One of the first tasks that I was given in my job as a Data Scientist involved Web Scraping. This was a completely alien concept to me at the time, gathering data from websites using code, but is one of the most logical and easily accessible sources of data. After a few attempts, web scraping has become second nature to me and one of the many skills that I use almost daily.

In this tutorial I will go through a simple example of how to scrape a website to gather data on the top 100 companies in 2018 from Fast Track. Automating this process with a web scraper avoids manual data gathering, saves time and also allows you to have all the data on the companies in one structured file.


“Accordion Guy” and “Global Nerdy” Stats for 2009

Hand with finger holding up a small stack of beans

“You can’t improve what you don’t measure” is a maxim for many fields. Engineers, businesspeople and athletes may all have their own way of phrasing it, but however it’s put, they repeat it to each other all the time.

The act of measurement becomes murkier when applied to creative endeavours such as blogging. The qualitative stuff – How many people read the blog? Which articles were the big ones? Is the readership trend going up or down? – is pretty easy. A little StatCounter code embedded in the pages of The Adventures of Accordion Guy in the 21st Century and Global Nerdy does the tedious stuff; I just look at the data and interpret it. As for the qualitative stuff, I’ll leave that as an exercise for the individual reader.

Accordion Guy’s Stats for 2009

Once again, The Adventures of Accordion Guy in the 21st Century passed the “2 million pageviews” mark. As of this writing, here’s how the numbers break down:

  • 2,198,906 pageviews – that is, the number of web pages from the Accordion Guy blog that were downloaded. Every time you, one of the individual article pages or hit the “refresh” button on your browser while reading my blog, it registers as a pageview.
  • 105,599 returning visitors – when you visit Accordion Guy, the StatCounter code embedded on every page attempts to leave a “cookie” – a tiny scrap of data stored by your browser – for anonymized tracking. If the StatCounter code sees that your browser has already stored an Accordion Guy cookie, it means you’ve visited the site before. The cookie data includes the date and time of your last visit, and if it’s been more than an hour since you last visited the Accordion Guy blog, you’re counted as a “returning visitor”.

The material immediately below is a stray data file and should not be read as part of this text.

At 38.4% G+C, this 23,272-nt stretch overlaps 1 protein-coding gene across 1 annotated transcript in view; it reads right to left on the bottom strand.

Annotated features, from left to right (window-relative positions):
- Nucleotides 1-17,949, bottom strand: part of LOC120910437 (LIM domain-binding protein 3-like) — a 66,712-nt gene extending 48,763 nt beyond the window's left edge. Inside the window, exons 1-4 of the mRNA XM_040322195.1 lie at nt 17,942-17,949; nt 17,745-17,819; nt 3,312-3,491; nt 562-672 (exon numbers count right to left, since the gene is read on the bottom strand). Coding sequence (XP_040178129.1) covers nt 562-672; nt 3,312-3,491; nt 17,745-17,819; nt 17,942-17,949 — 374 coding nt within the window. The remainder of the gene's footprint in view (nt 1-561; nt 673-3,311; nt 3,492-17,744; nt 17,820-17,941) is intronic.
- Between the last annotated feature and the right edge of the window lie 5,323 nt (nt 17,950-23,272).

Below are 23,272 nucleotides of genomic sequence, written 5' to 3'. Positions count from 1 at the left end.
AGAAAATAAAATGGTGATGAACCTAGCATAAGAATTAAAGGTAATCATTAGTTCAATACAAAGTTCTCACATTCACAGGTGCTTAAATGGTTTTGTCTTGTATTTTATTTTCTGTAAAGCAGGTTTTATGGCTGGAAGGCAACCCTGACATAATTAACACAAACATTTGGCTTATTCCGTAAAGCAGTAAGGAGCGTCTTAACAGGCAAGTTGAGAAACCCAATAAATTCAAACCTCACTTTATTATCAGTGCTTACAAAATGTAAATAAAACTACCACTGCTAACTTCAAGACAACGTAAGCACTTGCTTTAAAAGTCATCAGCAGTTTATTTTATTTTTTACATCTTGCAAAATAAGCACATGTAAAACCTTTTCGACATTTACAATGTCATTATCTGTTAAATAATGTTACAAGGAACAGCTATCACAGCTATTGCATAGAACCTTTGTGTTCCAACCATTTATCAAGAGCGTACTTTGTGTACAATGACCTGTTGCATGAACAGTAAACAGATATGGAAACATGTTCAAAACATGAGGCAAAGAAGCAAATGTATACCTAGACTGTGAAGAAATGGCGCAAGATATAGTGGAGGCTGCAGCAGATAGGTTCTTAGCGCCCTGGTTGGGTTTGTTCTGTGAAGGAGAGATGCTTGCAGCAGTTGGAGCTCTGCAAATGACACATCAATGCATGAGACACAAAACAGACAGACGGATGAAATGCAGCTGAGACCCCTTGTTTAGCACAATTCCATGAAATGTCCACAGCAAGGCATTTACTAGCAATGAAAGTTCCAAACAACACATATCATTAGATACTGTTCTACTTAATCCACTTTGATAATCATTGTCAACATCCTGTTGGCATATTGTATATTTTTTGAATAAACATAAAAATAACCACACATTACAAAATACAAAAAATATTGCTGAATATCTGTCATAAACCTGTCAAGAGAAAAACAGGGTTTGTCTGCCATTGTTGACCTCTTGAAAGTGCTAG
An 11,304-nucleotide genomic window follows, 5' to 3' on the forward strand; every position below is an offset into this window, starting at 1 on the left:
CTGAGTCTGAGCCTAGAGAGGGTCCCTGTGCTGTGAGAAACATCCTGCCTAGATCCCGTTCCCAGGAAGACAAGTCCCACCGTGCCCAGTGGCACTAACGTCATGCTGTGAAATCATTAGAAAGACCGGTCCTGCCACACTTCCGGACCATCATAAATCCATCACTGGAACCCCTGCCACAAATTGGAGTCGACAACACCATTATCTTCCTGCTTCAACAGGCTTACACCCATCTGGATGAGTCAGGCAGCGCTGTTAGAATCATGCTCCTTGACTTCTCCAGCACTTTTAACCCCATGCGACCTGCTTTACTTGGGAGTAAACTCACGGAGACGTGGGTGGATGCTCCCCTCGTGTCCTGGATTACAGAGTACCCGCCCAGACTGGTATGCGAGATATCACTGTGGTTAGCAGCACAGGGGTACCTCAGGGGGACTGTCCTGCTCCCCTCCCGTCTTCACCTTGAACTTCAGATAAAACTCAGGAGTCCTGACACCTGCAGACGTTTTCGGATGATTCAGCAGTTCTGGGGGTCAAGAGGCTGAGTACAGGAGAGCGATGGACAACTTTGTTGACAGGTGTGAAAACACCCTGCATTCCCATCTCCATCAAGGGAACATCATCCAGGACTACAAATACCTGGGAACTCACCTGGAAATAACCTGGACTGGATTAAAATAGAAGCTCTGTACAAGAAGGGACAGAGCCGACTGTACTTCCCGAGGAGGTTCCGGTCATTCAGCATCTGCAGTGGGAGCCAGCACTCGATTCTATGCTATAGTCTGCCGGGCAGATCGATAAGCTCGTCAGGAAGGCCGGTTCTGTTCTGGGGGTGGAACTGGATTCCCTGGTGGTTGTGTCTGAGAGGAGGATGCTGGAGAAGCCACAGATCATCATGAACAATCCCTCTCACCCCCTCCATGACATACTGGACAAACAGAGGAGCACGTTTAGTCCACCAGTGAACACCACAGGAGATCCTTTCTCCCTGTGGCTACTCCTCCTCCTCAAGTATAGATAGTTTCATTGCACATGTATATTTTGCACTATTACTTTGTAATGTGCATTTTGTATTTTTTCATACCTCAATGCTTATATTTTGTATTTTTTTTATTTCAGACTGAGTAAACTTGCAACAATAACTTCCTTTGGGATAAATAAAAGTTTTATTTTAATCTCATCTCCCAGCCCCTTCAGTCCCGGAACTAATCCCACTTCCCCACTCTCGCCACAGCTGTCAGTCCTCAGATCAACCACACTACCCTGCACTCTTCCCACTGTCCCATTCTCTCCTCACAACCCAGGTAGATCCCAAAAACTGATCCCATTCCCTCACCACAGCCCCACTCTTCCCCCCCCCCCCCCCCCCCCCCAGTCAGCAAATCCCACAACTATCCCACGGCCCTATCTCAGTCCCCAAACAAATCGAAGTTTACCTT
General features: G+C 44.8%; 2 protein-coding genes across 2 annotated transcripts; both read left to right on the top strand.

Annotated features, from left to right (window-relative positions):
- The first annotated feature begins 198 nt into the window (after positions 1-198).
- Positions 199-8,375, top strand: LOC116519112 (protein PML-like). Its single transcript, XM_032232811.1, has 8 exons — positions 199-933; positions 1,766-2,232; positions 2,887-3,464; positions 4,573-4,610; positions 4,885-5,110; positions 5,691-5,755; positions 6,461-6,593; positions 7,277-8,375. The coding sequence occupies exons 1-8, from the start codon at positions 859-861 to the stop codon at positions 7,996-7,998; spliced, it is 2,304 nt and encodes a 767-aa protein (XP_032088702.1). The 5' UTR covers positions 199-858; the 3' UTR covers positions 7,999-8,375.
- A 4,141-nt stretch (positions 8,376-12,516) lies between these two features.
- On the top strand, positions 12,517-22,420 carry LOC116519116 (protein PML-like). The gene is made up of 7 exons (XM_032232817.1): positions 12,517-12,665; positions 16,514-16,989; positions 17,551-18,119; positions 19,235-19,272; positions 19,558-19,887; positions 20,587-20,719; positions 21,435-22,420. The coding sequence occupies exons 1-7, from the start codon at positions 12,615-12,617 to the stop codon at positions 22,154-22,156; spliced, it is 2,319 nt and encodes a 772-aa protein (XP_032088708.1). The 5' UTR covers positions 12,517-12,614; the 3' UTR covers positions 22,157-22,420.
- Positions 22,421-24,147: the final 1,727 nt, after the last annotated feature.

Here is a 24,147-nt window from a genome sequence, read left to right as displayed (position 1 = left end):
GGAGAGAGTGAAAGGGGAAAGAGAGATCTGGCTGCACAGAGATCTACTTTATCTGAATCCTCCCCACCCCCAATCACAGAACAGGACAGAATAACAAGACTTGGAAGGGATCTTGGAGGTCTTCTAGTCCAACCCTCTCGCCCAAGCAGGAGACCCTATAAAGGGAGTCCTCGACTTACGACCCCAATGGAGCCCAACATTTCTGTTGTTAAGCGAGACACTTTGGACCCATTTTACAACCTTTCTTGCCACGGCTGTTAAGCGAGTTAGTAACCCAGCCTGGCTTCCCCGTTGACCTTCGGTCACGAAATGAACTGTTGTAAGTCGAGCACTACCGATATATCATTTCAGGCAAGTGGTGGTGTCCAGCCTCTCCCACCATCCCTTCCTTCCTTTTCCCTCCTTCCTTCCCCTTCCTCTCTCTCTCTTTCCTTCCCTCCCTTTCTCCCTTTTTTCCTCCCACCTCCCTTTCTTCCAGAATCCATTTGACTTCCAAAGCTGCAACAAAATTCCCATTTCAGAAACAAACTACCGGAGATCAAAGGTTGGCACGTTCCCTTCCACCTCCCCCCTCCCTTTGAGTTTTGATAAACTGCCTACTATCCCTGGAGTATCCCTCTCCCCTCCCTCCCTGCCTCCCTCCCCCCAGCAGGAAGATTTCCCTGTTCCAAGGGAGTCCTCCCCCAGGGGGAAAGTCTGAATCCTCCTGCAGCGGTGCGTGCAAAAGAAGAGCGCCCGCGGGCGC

• 1,672,393 first-time visitors – the opposite of a returning visitor is a “first-time visitor”. If the embedded StatCounter code can’t see an Accordion Guy cookie stored by your browser, you’re counted as one of these.
  • 1,777,992 unique visitors – this is a calculated value: “unique visitors” is simply the sum of returning and first-time visitors.

Here’s an incredibly compressed chart showing the day-to-day activity on the Accordion Guy blog:

Day-to-day statistics for the "Accordion Guy" blog

The spikes in the graph represent the most popular articles. The rightmost spike, which also happens to be the tallest, represents the How Fanboys See Operating Systems article from December 16th. That one got featured on Reddit and re-tweeted like crazy.

Here’s how the numbers look for each quarter:

Quarterly statistics for the "Accordion Guy" blog

The trend is up-slightly down-up-slightly down, but still rising overall.

Global Nerdy’s Stats for 2009

Accordion Guy is my “hobby” blog. It’s the forum in which I express myself, tell stories and jokes, share pictures I’ve taken and point to interesting things I’ve found on the ‘net. I write it “just for kicks”, and the moment I stop enjoying writing it, I’ll stop.

Global Nerdy is a different beast. It is my second personal blog devoted to programming, internet technology and the nerd lifestyle, my first being The Happiest Geek on Earth (which Cory Doctorow called me in this Boing Boing article, which points to The Accidental Go-Go Dancer, in which I chronicled my brief stint as an accordion-playing go-go dancer at a downtown Toronto nightclub). Global Nerdy is both: T

  • An exercise to make me a better programmer and tech advocate through writing about the field, and doing the necessary legwork and research to support that writing, as well as
  • Self-promotion. Yes, it’s also a mercenary playing-to-win, look-at-me, hire-me, separate-myself-from-the-crowd, I-am-ten-Scobles blog.